COURSE AIMS AND OBJECTIVES: The first part of the course covers basic properties and techniques of unitary (inner product) spaces. The second, more extensive part, is devoted to linear operators, providing a deeper understanding of the concepts from Linear algebra 1, as well as various geometric and algebraic applications.
COURSE DESCRIPTION AND SYLLABUS:
I. UNITARY SPACES
I.1. Definition of unitary space (over fields R and C). Basic properties. Examples, in particular V2(O) and V3(O). Cauchy-Schwarz inequality. Gram matrix and determinant. Orthogonality relation for vectors. Orthogonal set. Subspace of vectors orthogonal to a given set.
I.2. Norm and normed space. Basic properties and examples of a norm. Orthonormal set. Norm induced by inner product. The parallelogram law. Metric (distance function) and metric space. Metric induced by norm.
I.3. Orthonormal basis of a unitary space. Expression of inner product, norm and metric in an orthonormal basis. Orthogonal projection on a given direction. Gram-Schmidt orthonormalization process. Orthogonal complement of a subspace of a finite-dimensional unitary space. Orthogonal projection on a subspace. Distance of a vector to a subspace. Least squares method.
II. LINEAR OPERATORS
II.1. Definition of linear operator (map). Basic properties. Examples, in particular on V2(O) and V3(O). Composition of linear operators and inverse of a bijective linear operator.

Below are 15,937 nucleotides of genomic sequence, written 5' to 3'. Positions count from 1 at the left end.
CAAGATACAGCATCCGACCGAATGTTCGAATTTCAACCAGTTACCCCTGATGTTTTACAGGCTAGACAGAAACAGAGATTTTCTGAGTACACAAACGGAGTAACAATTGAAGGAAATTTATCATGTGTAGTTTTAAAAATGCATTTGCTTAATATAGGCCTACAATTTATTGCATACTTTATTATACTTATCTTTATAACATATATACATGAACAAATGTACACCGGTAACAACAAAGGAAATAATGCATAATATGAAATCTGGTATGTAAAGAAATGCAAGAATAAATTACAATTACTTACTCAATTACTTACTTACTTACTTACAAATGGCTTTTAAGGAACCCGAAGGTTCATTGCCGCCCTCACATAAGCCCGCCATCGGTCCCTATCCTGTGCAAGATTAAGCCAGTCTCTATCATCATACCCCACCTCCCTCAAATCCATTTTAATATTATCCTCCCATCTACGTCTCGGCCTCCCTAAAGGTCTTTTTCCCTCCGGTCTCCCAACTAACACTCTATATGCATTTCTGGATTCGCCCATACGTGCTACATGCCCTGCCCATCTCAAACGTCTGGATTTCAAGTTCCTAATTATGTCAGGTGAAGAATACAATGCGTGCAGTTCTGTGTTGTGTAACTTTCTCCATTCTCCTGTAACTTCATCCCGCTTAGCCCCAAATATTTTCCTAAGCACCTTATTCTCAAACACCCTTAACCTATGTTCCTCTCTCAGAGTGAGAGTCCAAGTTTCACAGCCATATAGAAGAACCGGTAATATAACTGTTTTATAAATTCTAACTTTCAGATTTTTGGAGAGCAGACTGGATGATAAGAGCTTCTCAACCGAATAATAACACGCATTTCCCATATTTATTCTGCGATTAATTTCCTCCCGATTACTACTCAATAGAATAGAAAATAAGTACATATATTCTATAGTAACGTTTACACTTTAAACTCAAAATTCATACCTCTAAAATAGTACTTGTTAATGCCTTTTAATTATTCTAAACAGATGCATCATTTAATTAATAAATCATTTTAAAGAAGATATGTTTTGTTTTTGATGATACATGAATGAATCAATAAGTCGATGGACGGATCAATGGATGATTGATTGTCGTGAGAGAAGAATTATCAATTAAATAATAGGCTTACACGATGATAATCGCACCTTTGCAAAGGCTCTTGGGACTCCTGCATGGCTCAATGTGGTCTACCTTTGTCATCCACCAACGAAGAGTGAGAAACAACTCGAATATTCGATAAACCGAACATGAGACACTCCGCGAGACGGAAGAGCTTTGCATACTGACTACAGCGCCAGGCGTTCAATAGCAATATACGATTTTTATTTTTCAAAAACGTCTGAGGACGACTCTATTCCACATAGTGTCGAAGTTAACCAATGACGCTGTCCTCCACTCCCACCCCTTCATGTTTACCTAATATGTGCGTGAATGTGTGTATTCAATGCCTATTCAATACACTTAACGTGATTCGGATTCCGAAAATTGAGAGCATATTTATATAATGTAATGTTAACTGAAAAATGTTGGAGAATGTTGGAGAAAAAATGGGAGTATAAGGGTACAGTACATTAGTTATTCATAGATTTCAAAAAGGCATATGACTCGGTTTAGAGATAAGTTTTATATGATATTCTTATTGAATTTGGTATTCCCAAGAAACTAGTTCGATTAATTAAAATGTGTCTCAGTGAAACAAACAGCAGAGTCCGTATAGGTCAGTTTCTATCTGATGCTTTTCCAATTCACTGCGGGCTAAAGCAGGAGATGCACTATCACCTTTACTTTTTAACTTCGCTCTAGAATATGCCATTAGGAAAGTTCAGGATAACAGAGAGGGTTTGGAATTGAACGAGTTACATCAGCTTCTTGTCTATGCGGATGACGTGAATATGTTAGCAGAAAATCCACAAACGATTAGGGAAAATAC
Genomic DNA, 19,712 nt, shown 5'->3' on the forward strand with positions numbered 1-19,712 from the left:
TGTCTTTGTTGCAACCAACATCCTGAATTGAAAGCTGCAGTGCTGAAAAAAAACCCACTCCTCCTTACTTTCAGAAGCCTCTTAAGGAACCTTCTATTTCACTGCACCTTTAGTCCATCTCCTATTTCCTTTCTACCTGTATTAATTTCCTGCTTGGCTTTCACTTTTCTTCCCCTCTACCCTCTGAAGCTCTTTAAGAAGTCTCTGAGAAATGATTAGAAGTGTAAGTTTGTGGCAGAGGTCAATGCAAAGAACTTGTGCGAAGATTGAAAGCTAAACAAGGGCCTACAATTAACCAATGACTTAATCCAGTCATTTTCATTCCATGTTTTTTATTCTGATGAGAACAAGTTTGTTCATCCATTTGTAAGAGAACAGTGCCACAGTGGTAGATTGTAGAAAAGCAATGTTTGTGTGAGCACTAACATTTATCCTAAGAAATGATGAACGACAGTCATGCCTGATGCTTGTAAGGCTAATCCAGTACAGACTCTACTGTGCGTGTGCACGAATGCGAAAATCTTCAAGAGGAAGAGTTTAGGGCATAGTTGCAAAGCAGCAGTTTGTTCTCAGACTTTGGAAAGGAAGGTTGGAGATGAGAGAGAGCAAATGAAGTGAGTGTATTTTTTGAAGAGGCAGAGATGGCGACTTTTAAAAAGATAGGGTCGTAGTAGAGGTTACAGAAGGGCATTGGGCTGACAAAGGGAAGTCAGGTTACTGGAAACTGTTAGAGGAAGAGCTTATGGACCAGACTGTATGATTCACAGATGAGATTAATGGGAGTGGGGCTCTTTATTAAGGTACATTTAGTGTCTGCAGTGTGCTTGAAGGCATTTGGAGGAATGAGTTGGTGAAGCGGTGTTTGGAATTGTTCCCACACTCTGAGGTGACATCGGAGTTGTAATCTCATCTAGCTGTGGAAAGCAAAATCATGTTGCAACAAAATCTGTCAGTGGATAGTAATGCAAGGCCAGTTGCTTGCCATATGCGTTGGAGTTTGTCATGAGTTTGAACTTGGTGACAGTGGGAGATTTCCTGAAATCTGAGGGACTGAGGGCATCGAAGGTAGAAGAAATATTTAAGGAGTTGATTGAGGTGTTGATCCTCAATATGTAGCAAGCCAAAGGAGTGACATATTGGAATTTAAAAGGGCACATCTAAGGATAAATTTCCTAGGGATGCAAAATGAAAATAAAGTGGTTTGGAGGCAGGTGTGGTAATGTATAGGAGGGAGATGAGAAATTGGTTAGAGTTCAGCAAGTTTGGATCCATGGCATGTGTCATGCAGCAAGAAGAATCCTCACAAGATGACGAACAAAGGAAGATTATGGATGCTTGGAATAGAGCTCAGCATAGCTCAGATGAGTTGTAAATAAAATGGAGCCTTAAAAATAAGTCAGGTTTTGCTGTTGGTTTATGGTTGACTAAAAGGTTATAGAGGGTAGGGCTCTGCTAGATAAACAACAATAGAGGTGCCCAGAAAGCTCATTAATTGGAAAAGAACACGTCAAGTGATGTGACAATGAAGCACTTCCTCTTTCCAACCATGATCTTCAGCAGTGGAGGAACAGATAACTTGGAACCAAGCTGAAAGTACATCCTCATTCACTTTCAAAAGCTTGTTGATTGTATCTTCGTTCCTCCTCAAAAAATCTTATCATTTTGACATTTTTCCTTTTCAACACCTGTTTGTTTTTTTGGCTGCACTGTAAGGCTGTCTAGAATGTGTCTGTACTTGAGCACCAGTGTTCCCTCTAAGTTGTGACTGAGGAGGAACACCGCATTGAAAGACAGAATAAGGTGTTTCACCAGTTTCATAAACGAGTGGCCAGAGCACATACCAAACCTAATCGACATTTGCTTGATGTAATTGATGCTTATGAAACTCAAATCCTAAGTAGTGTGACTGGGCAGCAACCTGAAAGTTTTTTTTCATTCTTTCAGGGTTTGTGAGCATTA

II.2. Defining a linear operator by its action on a basis of a finite-dimensional vector space. Matrix of a linear operator in a pair of bases. Matrix representation of the action on a vector. Reconstruction of a linear operator from its matrix representation. Matrix representation for some important examples of linear operators.
II.3. Action of linear operators with regard to subspaces. Kernel (null space) and image of a linear operator. Rank and deficiency (nullity). Characterization of injectivity by kernel. Monomorphism, epimorphism and isomorphism of vector spaces. Characterization by action on linearly independent sets, spanning sets and bases. The rank-deficiency theorem and its consequences. Interpretation of system of linear equations using linear operators. Isomorphism of vector spaces. Characterization of isomorphism of finite-dimensional vector spaces.
II.4. The space L(V,W) of linear operators. Algebra L(V). Matrix representation of composition of linear operators. Isomorphism of vector spaces L(V,W) and Mmn(F), resp. algebras L(V) and Mn(F). Group GL(V).
II.5. Linear functional. Dual space of a vector space. Dual basis. Description of linear functionals on a finite-dimensional unitary space by means of the inner product.
II.6. Matrix representation of a linear operator in various pairs of bases. Equality of rank of a linear operator and its associated matrix in any pair of bases. Similar matrices. Some invariants of similarity (rank, determinant, trace)
II.7. Eigenvalues and eigenvectors of a linear operator. Examples. Eigenspace. Spectrum of a linear operator. Characteristic polynomial and its zeroes. Algebraic and geometric multiplicity of an eigenvalue. Diagonalization of a linear operator. Necessary and sufficient conditions for diagonalization.
II.8. Operator polynomials. Hamilton-Cayley theorem. Invariant subspaces. Adjoint operator. (This part is concise and only informal).
II.9. Linear operators on unitary space. Unitary operator. Basic properties and examples. Spectrum of an unitary operator. Matrix of an unitary operator in orthonormal basis. Classification of unitary operators on unitary spaces V2(O) and V3(O). Symmetric and hermitian operators. Spectrum and diagonalization of symmetric and hermitian operators.
II.10. Some applications of linear operators: quadratic forms, curves and surfaces of 2nd order. Positive definite and semidefinite symmetric matrices. Extreme points of quadratic polynomials in n variables. Systems of recursive equations.